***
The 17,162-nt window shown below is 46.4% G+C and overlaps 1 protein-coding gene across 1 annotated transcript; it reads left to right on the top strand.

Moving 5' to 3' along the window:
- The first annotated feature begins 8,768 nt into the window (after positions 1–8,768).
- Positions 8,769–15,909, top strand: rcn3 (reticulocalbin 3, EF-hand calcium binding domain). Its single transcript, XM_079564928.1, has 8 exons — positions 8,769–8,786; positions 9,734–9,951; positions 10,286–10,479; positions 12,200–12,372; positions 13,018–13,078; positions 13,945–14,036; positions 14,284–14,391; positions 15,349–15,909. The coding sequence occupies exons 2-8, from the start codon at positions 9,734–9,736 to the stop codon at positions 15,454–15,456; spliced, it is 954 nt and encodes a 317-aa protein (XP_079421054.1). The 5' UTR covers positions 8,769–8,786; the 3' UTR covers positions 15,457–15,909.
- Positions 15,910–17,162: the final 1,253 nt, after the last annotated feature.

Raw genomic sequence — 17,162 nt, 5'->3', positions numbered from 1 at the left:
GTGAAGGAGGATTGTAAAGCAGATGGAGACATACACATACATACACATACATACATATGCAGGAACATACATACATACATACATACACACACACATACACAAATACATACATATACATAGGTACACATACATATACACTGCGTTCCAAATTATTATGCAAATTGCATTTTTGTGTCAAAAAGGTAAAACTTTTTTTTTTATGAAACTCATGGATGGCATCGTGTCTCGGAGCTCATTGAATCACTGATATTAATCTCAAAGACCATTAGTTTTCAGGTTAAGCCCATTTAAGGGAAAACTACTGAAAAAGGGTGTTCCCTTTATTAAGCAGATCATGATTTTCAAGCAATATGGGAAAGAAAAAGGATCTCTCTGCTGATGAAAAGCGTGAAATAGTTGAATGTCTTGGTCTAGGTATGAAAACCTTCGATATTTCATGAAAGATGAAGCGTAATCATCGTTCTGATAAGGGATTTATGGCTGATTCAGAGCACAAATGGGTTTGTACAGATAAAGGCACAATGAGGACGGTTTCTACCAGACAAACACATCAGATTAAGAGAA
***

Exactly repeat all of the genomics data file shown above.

The 17,162-nt window shown below is 46.4% G+C and overlaps 1 protein-coding gene across 1 annotated transcript; it reads left to right on the top strand.

Moving 5' to 3' along the window:
- The first annotated feature begins 8,768 nt into the window (after positions 1–8,768).
- Positions 8,769–15,909, top strand: rcn3 (reticulocalbin 3, EF-hand calcium binding domain). Its single transcript, XM_079564928.1, has 8 exons — positions 8,769–8,786; positions 9,734–9,951; positions 10,286–10,479; positions 12,200–12,372; positions 13,018–13,078; positions 13,945–14,036; positions 14,284–14,391; positions 15,349–15,909. The coding sequence occupies exons 2-8, from the start codon at positions 9,734–9,736 to the stop codon at positions 15,454–15,456; spliced, it is 954 nt and encodes a 317-aa protein (XP_079421054.1). The 5' UTR covers positions 8,769–8,786; the 3' UTR covers positions 15,457–15,909.
- Positions 15,910–17,162: the final 1,253 nt, after the last annotated feature.

Raw genomic sequence — 17,162 nt, 5'->3', positions numbered from 1 at the left:
GTGAAGGAGGATTGTAAAGCAGATGGAGACATACACATACATACACATACATACATATGCAGGAACATACATACATACATACATACACACACACATACACAAATACATACATATACATAGGTACACATACATATACACTGCGTTCCAAATTATTATGCAAATTGCATTTTTGTGTCAAAAAGGTAAAACTTTTTTTTTTATGAAACTCATGGATGGCATCGTGTCTCGGAGCTCATTGAATCACTGATATTAATCTCAAAGACCATTAGTTTTCAGGTTAAGCCCATTTAAGGGAAAACTACTGAAAAAGGGTGTTCCCTTTATTAAGCAGATCATGATTTTCAAGCAATATGGGAAAGAAAAAGGATCTCTCTGCTGATGAAAAGCGTGAAATAGTTGAATGTCTTGGTCTAGGTATGAAAACCTTCGATATTTCATGAAAGATGAAGCGTAATCATCGTTCTGATAAGGGATTTATGGCTGATTCAGAGCACAAATGGGTTTGTACAGATAAAGGCACAATGAGGACGGTTTCTACCAGACAAACACATCAGATTAAGAGAA